Patch detection for pavement assessment
Radopoulou, Stefania C
Automation in Construction
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Radopoulou, S. C., & Brilakis, I. (2015). Patch detection for pavement assessment. Automation in Construction, 53 95. https://doi.org/10.1016/j.autcon.2015.03.010
Pavement management systems rely on comprehensive up-to-date road condition data to provide effective decision support for short, medium and long term maintenance scheduling. However, the cost per mile of the existing condition data collection methods allows only for periodical surveys. This leads to long gaps between inspections and a focus on major roads over rural ones. Therefore, pavement condition monitoring systems that provide inexpensive frequent updates on the road condition are necessary. Such systems would require robust and automatic defect detection methods using low-cost sensors. In this paper, one such method is proposed for detecting road patches from video data acquired by the car's parking camera. A patch is initially detected based on its visual characteristics, which are: 1) it consists of a closed contour and 2) its texture is the same with the surrounding intact pavement. The patch is then passed to a kernel tracker in order to trace it in subsequent video frames. This way redetection is avoided and each patch is reported only once. The method was implemented in a C# prototype and tested with video data consisting of approximately 4000 frames collected from roads in Cambridge, UK. The results show that the suggested method has 84% precision and 96% recall.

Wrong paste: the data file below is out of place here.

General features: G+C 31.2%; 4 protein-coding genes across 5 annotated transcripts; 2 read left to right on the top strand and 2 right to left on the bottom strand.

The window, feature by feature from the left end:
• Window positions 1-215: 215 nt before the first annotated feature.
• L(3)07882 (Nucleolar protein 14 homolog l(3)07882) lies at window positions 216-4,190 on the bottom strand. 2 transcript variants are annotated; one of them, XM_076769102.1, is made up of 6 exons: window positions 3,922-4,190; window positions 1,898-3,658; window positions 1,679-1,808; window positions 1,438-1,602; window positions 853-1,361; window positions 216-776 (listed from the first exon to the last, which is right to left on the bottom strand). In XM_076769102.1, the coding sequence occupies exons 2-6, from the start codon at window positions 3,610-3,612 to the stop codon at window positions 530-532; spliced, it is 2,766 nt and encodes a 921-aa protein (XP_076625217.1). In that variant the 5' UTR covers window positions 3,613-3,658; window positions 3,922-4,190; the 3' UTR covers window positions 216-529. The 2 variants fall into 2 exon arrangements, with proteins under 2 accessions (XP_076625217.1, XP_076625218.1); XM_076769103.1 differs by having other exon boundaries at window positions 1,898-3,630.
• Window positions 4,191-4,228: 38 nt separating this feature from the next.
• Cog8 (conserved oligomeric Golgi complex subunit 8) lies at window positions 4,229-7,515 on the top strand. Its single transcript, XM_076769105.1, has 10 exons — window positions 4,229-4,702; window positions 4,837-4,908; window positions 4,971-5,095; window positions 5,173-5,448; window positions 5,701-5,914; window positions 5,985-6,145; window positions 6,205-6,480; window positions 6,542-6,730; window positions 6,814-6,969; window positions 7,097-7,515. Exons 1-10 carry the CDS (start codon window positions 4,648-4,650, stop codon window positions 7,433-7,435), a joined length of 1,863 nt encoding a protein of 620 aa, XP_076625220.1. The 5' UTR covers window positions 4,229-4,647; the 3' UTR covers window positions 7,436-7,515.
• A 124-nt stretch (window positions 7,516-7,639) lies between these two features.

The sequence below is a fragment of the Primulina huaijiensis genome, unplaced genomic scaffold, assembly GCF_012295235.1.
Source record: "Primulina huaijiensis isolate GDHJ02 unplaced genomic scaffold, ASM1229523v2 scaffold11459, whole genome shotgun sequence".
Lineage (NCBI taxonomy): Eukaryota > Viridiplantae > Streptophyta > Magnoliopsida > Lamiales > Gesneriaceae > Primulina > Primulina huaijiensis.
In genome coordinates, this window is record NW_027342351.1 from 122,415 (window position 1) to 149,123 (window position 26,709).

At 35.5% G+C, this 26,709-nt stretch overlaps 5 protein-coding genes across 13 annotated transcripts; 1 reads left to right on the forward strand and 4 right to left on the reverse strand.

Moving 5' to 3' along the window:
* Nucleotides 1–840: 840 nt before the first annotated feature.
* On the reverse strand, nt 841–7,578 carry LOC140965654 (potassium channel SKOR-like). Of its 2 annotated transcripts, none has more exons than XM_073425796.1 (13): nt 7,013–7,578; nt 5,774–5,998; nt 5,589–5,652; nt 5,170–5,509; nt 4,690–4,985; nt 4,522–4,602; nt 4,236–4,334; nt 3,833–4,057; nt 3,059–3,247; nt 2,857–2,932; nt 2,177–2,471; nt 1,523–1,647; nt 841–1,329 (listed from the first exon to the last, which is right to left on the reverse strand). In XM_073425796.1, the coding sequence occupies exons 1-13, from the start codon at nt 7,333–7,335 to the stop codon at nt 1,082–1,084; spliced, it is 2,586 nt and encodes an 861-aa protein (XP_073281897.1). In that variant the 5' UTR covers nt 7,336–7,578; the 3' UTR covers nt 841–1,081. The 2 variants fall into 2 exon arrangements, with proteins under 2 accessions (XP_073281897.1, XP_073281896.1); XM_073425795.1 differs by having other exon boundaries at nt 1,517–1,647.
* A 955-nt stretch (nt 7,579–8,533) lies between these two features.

Patch, Detection, Pavement assessment, Pavement defect, Automatic detection, Image processing
This material is based upon the work supported by the National Science Foundation (NSF Grant #1031329). Any opinions, findings, and conclusions or recommendations expressed in this material are those of the authors and do not necessarily reflect the views of the National Science Foundation.
Directorate for Engineering (1031329)
External DOI: https://doi.org/10.1016/j.autcon.2015.03.010
This record's URL: https://www.repository.cam.ac.uk/handle/1810/247798
Attribution 2.0 UK: England & Wales
Licence URL: http://creativecommons.org/licenses/by/2.0/uk/
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